22-Apr-78Tweety and Sylvester 1/2 'A Bird Can Fly But Can A Fly Bird'
29-Apr-78Road Runner 1/2 'Coyote Catcher'
06-May-78Tweety and Sylvester 1/2 'Pet Getter'
13-May-78Road Runner 1/2 'Flypaper Caper'
20-May-78Tweety and Sylvester 1/2 'All Duded Up'
27-May-78Road Runner 1/2 'Thunder Blunder'
03-Jun-78Road Runner (final appearance) 1/2 'Trombone Boo Boo'

Saturday then returned to page 26, but the following issue saw an ad for Woodcraft Village, a venture into the toy market by safety match manufacturers Bryant & May, occupy the subject location.

In the 24 June 1978 edition, Saturday resumed occupation of page 26, beginning a 3-week run, ended in the 22 July 1978 issue by a page advertising two of IPC's 1978 Specials - The Cheeky Summer Special and Whoopee Holiday Special.

A week later page 26 hosted an ad placed by Birds Eye who were running a cunning promotion whereby consumers of their tubs of Mousse were invited to send in 8 lids and receive a 'Mousse Shoot', which was a device designed to fire those very same lids 'high into the sky'. 2 lids were supplied with the Mousse Shoot, but kids applying for the offer were thus 6 lids down on the deal. If the launcher was as powerful as the ad suggests, the lids supplied would soon be lost, requiring the consumption of more Mousse in order to provide replacement ammo for the device.

A week later Tweety and Sylvester began what was to be a 7-week run on page 26, but in the following edition Hickory Dickory Doc, a reprinted one-off strip from Cor!!, was for some reason employed to represent the cartoon segment of Saturday's picture show.

The bird vs cat feuding was restored to page 26 in the ensuing issue as Tweety and his lisping nemesis returned. In the 30 September 1978 comic, Saturday resumed occupancy for what was to be a 5-week residency, interrupted by Paddywack in the 04 November 1978 edition. Saturday then moved back in for 3 issues

In a surprise move, the 02 December 1978 issue saw the final episode of The Terrible Trail to Taggart's Treasure come to rest in the site under review, but a week later Saturday made its final appearance on page 26, bringing to 16 the number of times it occupied that spot, making Saturday the third most frequent feature to occupy that location.

After its 3 week absence, Cheeky Weekly returned with the issue cover dated 06 January 1979, in which the first episode of Eagle Eye (another reprint, this time sourced from Shiver and Shake) fetched up on page 26. Eagle Eye was in fact lucky enough to remain in the same location for the entirety of its 8-week run. In the edition following the conclusion of Eagle Eye, another reprinted adventure strip, again retrieved from the Shiver and Shake archives, commenced on page 26. This time it was Menace of The Alpha Man. The titular letter-obsessed felon was, like Eagle Eye, given the honour of remaining in the same location for the whole of his nefarious escapade, making his strip the second most regular page 26 occupant, numbering 18 issues.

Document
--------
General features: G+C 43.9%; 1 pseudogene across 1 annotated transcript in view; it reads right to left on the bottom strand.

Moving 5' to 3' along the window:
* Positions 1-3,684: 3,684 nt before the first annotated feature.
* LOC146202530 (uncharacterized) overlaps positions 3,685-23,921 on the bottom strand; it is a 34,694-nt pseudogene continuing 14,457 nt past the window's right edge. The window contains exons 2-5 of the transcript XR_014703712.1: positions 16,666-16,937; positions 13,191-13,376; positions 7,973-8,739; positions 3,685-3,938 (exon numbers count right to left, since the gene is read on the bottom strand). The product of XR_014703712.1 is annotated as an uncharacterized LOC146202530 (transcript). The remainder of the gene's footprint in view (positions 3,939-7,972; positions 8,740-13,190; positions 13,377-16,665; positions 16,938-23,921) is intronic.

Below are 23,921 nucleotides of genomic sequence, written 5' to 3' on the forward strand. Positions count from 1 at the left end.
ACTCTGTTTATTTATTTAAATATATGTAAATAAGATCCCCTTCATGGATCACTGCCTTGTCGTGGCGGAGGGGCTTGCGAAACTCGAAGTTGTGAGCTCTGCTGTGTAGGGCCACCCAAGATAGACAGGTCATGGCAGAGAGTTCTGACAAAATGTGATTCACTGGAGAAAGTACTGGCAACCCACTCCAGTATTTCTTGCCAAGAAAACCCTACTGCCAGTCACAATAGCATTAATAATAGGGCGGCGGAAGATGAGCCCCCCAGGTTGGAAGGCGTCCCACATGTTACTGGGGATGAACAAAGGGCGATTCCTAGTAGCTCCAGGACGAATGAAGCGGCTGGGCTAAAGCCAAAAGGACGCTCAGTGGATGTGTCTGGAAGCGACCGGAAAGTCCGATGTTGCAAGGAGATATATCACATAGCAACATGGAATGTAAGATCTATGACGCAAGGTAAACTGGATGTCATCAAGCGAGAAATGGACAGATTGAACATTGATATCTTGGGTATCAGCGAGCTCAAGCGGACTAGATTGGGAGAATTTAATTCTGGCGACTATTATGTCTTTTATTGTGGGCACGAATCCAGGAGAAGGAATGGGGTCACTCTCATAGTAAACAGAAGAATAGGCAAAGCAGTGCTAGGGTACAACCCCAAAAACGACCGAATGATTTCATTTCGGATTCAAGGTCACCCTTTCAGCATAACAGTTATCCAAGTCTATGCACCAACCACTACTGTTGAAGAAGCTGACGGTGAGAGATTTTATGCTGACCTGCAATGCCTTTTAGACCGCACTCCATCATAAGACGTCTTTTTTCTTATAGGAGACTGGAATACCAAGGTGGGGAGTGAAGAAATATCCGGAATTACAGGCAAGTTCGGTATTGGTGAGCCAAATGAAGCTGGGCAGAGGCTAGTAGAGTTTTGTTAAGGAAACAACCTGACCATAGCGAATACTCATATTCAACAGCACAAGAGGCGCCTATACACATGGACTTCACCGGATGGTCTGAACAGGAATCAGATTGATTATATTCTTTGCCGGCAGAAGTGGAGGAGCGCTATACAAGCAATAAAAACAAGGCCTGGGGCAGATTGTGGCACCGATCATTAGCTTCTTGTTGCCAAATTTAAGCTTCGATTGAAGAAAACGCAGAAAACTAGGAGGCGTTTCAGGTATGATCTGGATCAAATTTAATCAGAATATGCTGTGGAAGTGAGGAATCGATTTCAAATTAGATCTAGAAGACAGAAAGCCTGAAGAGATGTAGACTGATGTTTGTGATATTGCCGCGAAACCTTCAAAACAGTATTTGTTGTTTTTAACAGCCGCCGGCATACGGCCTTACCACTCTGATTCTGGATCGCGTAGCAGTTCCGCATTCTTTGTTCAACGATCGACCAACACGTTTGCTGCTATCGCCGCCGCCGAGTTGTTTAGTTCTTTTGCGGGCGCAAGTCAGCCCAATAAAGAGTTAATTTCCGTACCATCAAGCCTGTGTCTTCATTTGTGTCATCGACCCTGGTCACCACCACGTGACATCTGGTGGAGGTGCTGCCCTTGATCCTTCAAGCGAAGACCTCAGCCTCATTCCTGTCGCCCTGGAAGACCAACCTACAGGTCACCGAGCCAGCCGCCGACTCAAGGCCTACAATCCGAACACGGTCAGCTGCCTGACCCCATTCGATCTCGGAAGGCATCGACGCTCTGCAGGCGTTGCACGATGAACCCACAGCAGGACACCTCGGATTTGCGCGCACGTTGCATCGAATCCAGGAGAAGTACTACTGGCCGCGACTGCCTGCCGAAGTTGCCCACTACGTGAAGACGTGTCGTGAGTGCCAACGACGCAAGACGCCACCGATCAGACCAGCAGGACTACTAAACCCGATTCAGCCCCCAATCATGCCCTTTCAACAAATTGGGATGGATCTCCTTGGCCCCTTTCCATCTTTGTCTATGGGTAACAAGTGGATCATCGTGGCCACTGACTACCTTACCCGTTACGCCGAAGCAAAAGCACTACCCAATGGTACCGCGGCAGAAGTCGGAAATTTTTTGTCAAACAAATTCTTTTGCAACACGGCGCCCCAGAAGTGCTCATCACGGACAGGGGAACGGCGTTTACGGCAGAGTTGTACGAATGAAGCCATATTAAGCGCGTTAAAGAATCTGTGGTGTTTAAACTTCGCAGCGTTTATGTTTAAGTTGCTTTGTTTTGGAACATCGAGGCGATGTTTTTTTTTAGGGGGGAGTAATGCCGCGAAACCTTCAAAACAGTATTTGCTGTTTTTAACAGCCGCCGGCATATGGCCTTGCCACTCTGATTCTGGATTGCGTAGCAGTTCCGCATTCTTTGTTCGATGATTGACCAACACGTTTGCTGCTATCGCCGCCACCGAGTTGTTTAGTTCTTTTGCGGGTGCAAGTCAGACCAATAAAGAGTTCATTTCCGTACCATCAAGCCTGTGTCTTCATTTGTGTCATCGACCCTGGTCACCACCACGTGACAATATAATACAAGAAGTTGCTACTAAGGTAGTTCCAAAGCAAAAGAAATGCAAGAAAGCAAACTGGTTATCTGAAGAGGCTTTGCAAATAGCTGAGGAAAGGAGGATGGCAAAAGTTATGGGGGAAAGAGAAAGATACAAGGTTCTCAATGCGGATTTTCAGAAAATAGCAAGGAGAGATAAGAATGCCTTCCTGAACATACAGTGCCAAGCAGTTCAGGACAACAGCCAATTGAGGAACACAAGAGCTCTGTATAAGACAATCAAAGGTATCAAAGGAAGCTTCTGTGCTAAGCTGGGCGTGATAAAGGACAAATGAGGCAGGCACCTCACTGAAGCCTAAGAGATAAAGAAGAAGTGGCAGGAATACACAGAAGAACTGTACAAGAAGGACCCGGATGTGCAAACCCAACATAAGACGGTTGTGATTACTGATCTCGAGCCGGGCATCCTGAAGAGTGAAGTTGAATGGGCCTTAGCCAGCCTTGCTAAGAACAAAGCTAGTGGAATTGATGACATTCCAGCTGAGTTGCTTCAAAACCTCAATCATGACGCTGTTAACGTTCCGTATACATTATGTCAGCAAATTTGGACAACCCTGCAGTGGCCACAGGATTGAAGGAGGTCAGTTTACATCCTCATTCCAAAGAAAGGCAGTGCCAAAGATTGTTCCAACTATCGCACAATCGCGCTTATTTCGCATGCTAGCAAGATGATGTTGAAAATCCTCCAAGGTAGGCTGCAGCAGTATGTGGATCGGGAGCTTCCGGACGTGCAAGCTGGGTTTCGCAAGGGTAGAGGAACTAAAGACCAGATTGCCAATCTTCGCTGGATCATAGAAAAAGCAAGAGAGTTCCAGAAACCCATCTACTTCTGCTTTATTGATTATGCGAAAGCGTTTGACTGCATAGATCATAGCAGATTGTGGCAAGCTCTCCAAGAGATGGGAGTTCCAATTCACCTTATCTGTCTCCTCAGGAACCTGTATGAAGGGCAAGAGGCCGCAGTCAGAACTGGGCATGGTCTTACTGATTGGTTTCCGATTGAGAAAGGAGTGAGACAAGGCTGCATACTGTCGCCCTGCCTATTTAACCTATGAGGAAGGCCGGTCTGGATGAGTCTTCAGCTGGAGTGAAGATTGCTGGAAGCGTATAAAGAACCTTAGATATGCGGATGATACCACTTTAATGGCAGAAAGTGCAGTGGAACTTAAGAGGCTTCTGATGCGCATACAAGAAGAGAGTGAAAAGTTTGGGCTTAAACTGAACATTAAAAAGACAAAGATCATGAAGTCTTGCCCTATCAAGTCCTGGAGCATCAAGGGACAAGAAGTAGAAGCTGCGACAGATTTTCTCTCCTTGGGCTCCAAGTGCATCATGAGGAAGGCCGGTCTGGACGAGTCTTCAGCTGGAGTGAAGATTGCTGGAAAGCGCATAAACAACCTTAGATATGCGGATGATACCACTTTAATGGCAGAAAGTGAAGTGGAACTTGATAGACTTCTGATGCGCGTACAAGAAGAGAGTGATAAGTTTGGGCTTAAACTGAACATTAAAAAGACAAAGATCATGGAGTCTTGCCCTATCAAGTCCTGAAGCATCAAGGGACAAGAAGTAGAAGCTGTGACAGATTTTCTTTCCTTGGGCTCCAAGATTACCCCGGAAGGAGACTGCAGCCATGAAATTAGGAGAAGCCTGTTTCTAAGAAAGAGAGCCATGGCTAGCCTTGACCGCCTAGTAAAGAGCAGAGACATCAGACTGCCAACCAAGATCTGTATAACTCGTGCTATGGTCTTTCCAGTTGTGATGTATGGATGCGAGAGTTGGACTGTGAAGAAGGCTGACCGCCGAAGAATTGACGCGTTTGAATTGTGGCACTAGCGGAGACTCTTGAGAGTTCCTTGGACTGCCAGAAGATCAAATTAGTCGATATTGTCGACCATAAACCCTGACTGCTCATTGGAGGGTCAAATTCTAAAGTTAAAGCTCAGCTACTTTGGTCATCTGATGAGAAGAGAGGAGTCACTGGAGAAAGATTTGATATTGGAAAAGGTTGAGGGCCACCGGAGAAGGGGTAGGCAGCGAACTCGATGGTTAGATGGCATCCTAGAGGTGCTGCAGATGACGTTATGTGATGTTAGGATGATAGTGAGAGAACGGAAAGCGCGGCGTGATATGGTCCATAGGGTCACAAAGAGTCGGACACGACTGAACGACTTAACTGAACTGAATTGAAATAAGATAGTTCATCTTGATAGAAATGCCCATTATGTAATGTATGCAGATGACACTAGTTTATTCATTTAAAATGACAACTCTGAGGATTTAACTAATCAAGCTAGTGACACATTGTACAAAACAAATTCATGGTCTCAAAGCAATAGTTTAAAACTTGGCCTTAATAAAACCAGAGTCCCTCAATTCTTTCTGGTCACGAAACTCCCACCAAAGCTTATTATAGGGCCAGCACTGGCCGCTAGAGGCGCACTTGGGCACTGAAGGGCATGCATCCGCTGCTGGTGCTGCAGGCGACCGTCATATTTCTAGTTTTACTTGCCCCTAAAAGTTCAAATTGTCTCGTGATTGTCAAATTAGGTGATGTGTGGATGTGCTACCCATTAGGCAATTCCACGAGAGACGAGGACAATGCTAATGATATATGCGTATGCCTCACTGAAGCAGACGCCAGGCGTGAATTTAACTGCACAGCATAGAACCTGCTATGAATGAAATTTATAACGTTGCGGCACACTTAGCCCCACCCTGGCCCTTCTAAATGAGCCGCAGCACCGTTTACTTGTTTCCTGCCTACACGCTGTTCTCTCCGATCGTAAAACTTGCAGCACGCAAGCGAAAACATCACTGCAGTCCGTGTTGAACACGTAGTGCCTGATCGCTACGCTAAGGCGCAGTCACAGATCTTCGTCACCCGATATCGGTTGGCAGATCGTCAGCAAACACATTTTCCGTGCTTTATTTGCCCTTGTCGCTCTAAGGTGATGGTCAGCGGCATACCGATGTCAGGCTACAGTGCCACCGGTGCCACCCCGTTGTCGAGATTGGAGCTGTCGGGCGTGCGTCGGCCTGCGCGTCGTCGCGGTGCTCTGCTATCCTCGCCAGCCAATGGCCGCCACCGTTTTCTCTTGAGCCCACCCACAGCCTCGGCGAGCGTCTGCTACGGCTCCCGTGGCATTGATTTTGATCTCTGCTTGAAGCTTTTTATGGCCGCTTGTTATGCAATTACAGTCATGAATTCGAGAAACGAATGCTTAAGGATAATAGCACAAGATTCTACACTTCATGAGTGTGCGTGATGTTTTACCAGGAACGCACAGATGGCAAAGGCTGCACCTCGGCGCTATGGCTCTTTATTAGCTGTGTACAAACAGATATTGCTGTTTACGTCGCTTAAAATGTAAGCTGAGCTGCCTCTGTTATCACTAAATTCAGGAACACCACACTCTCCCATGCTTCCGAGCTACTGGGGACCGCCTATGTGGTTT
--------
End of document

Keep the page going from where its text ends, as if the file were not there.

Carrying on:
Cheeky Weekly's affluent stalwart Mustapha Million made his single visit to page 26 in the following 'new look' issue dated 07 July 1979, after which the father and son feuding of Why, Dad,Why? made a similarly unique sojourn in the same location.

In the comic dated 21 July 1979 Cheeky's Friday antics were related on page 26, as they were in the ensuing 9 editions. Mystery Boy then moved in for a single week, after which Friday returned for 2 issues.

Disaster Des then unleashed his customary mayhem in the subject location (the only time he appeared on page 26), and Friday then moved back for 2 weeks. The 03 November 1979 comic saw another feature make a single page 26 appearance; this time it was Thursday.

The following week Friday returned for what was to be a 10-week residency, after which it was the turn of reader-participation-gagfest Joke-Box Jury to occupy the subject location for a single time.

Friday then returned to page 26 for Cheeky Weekly's final 2 issues, bringing the total number of times it appeared there to 25 and making it the most regularly-featured occupant of the site under review.

Count of Elements (or distinct combinations thereof) appearing on Page 26
Elements Total
Friday25
Menace of the Alpha Man 1/218
Saturday 1/215
Tweety and Sylvester 1/213
Eagle Eye 1/28
Road Runner 1/28
Wile E Coyote 2/24
Bam Splat and Blooie\Cocky Doodle2
Daffy Duck 1/22
Daffy Duck 2/22
Henery Hawk 2/22
Tweety and Sylvester 2/22
Advertisement: Birds Eye Mousse1
Advertisement: IPC\Advertisement: IPC1
Advertisement: Woodcraft Village1
Disaster Des1
Henery Hawk 1/21
Hickory Dickory Doc 1/21
Joke-Box Jury 1/21
Mustapha Million 1/21
Mystery Boy1
Paddywack1
Road Runner 2/21
Saturday1
The Terrible Trail to Taggart's Treasure 1/21
Thursday1
Tweety 2/21
Why, Dad, Why?1

Monday, 17 July 2017

Cheeky Weekly cover date 10 November 1979

Art: Frank McDiarmid
If you're getting a sensation of deja chuckle from this cover it's because the visuals are constructed from previously-published artwork. The image of Uncle Hamish originally appeared in Cheeky Weekly dated 21 July 1979, and the drawing of a newspaper-delivery-bag-toting Cheeky is sourced from the cover of the 07 July 1979 edition.












Cheeky Weekly 21 July 1979
Art: Frank McDiarmid

Cheeky's Week proper starts over the page with a Sunday rendered by Barrie Appleby, following which we get to see what Batman looks like when drawn by Terry Bave (and which of us hasn't pondered that at some time or other?).

Art: Terry Bave

It's very rare to find oneself disappointed by Terry Bave's artwork, but I must admit I feel we've been a bit short-changed as regards the TV-related fancy dress costumes on display above. Apart from the caped crusader and Kojak (and Charlie's inadvertent Doctor), there are no other identifiable characters on view, unless those are two Monster Muncheers in panel 3, row 3. I  would have expected a dustbin-based Dalek at the very least.

This week's 6 Million Dollar Gran story is her final 3-pager.